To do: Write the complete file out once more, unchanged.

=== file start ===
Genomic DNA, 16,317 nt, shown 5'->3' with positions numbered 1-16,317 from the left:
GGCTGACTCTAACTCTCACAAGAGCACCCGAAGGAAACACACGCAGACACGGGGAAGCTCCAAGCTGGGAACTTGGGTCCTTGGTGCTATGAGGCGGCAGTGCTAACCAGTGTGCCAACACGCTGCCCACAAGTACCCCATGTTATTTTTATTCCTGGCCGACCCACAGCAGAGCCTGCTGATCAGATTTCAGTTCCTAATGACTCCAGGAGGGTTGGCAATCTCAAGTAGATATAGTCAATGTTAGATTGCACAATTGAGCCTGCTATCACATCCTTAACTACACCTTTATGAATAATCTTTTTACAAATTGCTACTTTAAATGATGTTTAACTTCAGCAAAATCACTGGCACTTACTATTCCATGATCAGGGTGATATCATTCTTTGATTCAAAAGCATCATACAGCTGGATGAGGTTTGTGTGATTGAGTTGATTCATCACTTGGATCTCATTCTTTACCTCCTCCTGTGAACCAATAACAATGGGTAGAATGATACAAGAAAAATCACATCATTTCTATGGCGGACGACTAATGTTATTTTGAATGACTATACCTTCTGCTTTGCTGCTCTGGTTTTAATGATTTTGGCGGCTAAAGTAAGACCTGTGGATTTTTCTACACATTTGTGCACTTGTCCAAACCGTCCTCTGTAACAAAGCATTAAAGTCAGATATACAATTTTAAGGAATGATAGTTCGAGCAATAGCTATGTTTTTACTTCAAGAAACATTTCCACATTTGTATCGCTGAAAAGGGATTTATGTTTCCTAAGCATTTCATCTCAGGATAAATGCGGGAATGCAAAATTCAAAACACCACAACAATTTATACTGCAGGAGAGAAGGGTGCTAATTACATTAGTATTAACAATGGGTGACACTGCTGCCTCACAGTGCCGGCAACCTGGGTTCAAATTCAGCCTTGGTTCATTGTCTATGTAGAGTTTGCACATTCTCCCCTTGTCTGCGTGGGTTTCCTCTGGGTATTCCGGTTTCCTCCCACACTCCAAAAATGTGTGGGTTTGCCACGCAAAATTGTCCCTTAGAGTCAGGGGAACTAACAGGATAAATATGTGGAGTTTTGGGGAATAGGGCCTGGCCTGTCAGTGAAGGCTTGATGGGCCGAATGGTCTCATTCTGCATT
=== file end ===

Genomic DNA, 16,317 nt, shown 5'->3' with positions numbered 1-16,317 from the left:
GGCTGACTCTAACTCTCACAAGAGCACCCGAAGGAAACACACGCAGACACGGGGAAGCTCCAAGCTGGGAACTTGGGTCCTTGGTGCTATGAGGCGGCAGTGCTAACCAGTGTGCCAACACGCTGCCCACAAGTACCCCATGTTATTTTTATTCCTGGCCGACCCACAGCAGAGCCTGCTGATCAGATTTCAGTTCCTAATGACTCCAGGAGGGTTGGCAATCTCAAGTAGATATAGTCAATGTTAGATTGCACAATTGAGCCTGCTATCACATCCTTAACTACACCTTTATGAATAATCTTTTTACAAATTGCTACTTTAAATGATGTTTAACTTCAGCAAAATCACTGGCACTTACTATTCCATGATCAGGGTGATATCATTCTTTGATTCAAAAGCATCATACAGCTGGATGAGGTTTGTGTGATTGAGTTGATTCATCACTTGGATCTCATTCTTTACCTCCTCCTGTGAACCAATAACAATGGGTAGAATGATACAAGAAAAATCACATCATTTCTATGGCGGACGACTAATGTTATTTTGAATGACTATACCTTCTGCTTTGCTGCTCTGGTTTTAATGATTTTGGCGGCTAAAGTAAGACCTGTGGATTTTTCTACACATTTGTGCACTTGTCCAAACCGTCCTCTGTAACAAAGCATTAAAGTCAGATATACAATTTTAAGGAATGATAGTTCGAGCAATAGCTATGTTTTTACTTCAAGAAACATTTCCACATTTGTATCGCTGAAAAGGGATTTATGTTTCCTAAGCATTTCATCTCAGGATAAATGCGGGAATGCAAAATTCAAAACACCACAACAATTTATACTGCAGGAGAGAAGGGTGCTAATTACATTAGTATTAACAATGGGTGACACTGCTGCCTCACAGTGCCGGCAACCTGGGTTCAAATTCAGCCTTGGTTCATTGTCTATGTAGAGTTTGCACATTCTCCCCTTGTCTGCGTGGGTTTCCTCTGGGTATTCCGGTTTCCTCCCACACTCCAAAAATGTGTGGGTTTGCCACGCAAAATTGTCCCTTAGAGTCAGGGGAACTAACAGGATAAATATGTGGAGTTTTGGGGAATAGGGCCTGGCCTGTCAGTGAAGGCTTGATGGGCCGAATGGTCTCATTCTGCATT